Australia seeks competition with China
Finding alternative markets is unrealistic: experts
Published: Sep 06, 2021 08:28 PM
Bottles of Australian wine on the shelf of a supermarket in Hangzhou, East China's Zhejiang Province on November 27, 2020 Photo: VCG

Bottles of Australian wine on the shelf of a supermarket in Hangzhou, East China's Zhejiang Province on November 27, 2020 Photo: VCG

Instead of improving trade ties with China, Australia's Morrison administration is advocating a return to "strategic competition" and proposed a "China-plus" strategy to diversify Australia's export destinations. Experts called the move economically unwise and strategically erratic to the detriment of the wellbeing of the Australian economy.

"Australia is on the frontline of the new strategic competition… Our task is to prepare for and manage this competition. And in this new world, economic resilience is key," Australian Treasurer Josh Frydenberg said on Monday in a speech in Canberra.

He said businesses should redirect their products to new markets in order to reduce reliance on Chinese market, which is "essentially adopting a 'China-plus' strategy."

"Frydenberg's speech is fraught with misidentifications and miscalculations. It parrots [US Secretary of State] Blinken by positioning Australia in a self-perceived engagement in strategic competition with China. 

"It claims Australia's economy has performed not badly, even though trade relations with China are in unprecedented disarray," Chen Hong, director of the Australian Studies Center at East China Normal University in Shanghai, told the Global Times on Monday.

There have been no new trade disputes between China and Australia lately. "The treasurer's unprovoked war-cry of a trade severance with China is odd, economically unwise and strategically erratic," Chen said.

Australian relations with China soured after Canberra, following the US blindly, banned Chinese tech giant Huawei from its 5G network rollout in 2018, citing so-called national security concerns. Ties have deteriorated further since the middle of last year after Canberra called for an independent investigation into the origins of COVID-19.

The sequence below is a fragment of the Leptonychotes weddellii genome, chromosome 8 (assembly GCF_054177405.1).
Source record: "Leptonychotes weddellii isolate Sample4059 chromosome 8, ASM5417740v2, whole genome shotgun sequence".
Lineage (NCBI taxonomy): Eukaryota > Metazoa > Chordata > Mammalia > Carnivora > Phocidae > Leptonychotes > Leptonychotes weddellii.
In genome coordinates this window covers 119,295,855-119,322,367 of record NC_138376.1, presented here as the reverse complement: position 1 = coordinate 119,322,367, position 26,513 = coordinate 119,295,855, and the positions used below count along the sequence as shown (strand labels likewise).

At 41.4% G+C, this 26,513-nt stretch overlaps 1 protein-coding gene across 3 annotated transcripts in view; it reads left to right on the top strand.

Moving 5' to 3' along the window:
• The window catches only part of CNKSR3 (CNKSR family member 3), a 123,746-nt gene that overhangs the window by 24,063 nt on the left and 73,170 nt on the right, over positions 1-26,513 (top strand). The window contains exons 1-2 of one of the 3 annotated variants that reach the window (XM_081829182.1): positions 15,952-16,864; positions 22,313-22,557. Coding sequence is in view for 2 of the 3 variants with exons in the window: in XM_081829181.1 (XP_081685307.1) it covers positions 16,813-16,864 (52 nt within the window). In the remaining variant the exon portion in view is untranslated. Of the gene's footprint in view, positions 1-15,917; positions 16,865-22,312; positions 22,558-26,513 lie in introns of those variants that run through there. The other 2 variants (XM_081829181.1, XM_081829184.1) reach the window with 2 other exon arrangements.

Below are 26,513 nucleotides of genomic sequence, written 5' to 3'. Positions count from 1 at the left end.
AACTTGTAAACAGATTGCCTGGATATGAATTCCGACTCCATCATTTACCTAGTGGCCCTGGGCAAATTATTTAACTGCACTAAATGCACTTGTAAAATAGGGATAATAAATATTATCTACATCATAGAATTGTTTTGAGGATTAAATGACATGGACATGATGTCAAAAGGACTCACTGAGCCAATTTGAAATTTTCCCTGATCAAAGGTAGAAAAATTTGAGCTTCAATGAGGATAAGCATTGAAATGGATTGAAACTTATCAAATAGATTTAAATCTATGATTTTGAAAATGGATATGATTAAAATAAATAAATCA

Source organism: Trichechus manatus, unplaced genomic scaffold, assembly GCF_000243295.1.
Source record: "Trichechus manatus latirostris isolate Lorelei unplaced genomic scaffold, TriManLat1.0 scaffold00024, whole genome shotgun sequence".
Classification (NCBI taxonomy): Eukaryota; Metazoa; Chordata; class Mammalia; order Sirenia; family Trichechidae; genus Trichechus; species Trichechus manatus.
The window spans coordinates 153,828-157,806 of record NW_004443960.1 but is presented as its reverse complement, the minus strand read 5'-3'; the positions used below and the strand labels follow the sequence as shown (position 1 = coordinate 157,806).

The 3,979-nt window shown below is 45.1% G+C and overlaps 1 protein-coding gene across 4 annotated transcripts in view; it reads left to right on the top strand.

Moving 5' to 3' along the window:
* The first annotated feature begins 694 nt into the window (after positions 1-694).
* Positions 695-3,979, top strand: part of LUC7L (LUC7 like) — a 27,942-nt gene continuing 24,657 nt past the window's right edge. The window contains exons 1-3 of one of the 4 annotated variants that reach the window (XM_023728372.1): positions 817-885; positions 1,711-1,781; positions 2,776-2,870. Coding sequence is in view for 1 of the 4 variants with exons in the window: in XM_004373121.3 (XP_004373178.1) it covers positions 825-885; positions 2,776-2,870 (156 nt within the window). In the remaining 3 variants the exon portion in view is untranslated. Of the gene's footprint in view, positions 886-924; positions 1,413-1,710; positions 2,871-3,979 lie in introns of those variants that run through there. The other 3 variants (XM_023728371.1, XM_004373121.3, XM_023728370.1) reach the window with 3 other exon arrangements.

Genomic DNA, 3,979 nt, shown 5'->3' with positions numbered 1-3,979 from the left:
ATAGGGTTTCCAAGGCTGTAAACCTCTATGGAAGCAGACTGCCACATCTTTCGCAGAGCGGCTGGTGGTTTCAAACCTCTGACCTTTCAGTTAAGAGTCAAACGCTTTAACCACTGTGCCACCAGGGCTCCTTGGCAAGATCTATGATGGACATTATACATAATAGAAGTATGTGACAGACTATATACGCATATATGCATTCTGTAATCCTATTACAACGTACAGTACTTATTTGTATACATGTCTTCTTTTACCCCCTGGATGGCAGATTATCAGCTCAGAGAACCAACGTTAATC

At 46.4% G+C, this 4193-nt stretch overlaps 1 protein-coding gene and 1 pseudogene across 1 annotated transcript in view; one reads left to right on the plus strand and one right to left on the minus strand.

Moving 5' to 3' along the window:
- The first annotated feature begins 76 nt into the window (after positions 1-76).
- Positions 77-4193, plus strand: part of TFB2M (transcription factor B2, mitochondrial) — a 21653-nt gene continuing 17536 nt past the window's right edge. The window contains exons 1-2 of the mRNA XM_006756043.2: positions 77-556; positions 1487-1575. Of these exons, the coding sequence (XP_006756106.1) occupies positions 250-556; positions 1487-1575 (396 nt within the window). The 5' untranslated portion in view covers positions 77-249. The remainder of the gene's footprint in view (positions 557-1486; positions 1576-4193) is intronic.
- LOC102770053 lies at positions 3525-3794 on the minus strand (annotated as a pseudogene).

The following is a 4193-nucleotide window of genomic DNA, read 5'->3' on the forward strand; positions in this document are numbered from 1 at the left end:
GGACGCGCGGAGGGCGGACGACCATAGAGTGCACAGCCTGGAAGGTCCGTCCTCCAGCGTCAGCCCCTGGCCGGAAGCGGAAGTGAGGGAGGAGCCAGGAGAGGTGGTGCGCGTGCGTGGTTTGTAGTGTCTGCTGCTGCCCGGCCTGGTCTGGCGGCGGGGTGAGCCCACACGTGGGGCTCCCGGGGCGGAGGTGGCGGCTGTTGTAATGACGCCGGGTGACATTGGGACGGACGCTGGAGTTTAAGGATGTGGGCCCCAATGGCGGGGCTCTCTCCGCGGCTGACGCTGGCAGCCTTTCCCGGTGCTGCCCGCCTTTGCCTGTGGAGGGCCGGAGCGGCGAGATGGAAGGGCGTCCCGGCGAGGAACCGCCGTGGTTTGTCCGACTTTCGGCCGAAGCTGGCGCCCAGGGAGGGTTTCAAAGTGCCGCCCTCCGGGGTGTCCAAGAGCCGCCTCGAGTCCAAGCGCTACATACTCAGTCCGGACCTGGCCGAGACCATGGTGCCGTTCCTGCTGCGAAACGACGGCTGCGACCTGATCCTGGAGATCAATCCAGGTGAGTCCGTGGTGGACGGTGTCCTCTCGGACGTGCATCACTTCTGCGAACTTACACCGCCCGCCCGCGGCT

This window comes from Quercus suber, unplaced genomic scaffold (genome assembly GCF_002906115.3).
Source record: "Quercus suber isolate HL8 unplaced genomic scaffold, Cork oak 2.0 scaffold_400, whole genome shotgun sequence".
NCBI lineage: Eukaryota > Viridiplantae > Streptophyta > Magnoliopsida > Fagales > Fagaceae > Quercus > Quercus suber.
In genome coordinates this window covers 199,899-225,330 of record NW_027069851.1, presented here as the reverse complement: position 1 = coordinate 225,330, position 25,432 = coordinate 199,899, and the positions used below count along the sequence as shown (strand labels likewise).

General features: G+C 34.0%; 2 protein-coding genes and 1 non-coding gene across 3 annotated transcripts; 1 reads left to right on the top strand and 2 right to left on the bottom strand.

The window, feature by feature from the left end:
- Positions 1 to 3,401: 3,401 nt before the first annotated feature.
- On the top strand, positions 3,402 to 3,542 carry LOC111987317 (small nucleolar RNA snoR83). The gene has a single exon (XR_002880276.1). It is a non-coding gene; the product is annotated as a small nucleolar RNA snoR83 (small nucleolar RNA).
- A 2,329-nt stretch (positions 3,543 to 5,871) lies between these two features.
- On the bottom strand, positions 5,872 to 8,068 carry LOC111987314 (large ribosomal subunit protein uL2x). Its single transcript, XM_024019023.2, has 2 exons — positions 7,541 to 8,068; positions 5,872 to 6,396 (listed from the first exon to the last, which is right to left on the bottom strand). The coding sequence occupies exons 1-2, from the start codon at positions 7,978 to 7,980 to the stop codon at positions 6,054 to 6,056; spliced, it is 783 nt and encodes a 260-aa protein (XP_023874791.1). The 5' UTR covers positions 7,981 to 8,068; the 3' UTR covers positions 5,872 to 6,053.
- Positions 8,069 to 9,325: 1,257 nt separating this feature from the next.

Australian barley and wine exports to China have encountered higher duties since last year, after they were found to have dumped in the Chinese market.

In March, China started to impose anti-dumping duties ranging from 116.2-218.4 percent on Australian wine. According to the ruling, dumping and subsidies have occurred in imported Australian wine, which caused substantial damage to the Chinese wine industry. Since May last year, China began imposing an anti-dumping duty of 73.6 percent and an anti-subsidy duty of 6.9 percent on Australian barley.

"Frydenberg's 'China-plus' strategy is in essence 'China-minus'. He tries to deceive the Australian business community into believing that Australia's economy could sustain [growth] without China. His misleading design to decouple from China is bound to backfire, hurting Australia's own interests," Chen noted.

The Australian economy has benefited substantially from its trade surplus with China over the years, with the latter accounting for over 30 percent of Australia's total trade.

Australia's two-way trade with China edged down 3 percent last year to A$245 billion ($176.97 billion), outperforming a 13 percent decline in Australia's global two-way trade. Its goods and services exports to China fell 6 percent year-on-year to A$159 billion in 2020, data from the Australian Department of Foreign Affairs and Trade showed.

"The Morrison government has picked an unsuitable moment to champion the return of 'strategic competition' when China's trade with other countries is booming. Even China-US trade has shown signs of recovery and sizable growth," said Zhou Fangyin, a professor at the Guangdong Research Institute for International Strategies.

Zhou told the Global Times on Monday that Australia is unable to detect trends in a timely manner.

He added that it is tricky and time-consuming process to diversify export markets, and it is "technically unrealistic to hold hopes that other export destinations will make up for the losses that Australia has suffered in the China market."

Frydenberg stressed the belief that Australian trade and businesses will rebound resiliently without interacting with China, and he intentionally avoided the huge impact and losses at the moment and in future, as China's massive consumer market still has huge room to grow, according to Zhou.

Australia is facing strong economic headwinds resulting from recent Delta variant outbreak across the country. In addition, a huge proportion of Australian exports to China have been going downhill, with tourism and education stalled due to the international travel restrictions. If iron ore is discounted, Australia's trade with China actually has fallen by more than 27 percent.

There has been an increase of government and other public expenditures, and stimulus packages have been made available to sectors of the economy. However, the new short-term economic incentives are not conducive to sustainable development.

Although Australia's June quarter GDP beat expectations, growing by 9.6 percent year-on-year as announced last week, severe lockdowns in the states of Victoria and New South Wales due to the Delta variant are expected to lead to a contraction in the third quarter, observers said.

Chen said that the third and fourth quarters are unquestionably going to be tougher, as iron ore exports to China will be lower, which has not necessarily been reflected in the second-quarter statistics, but will be evident in the coming two quarters.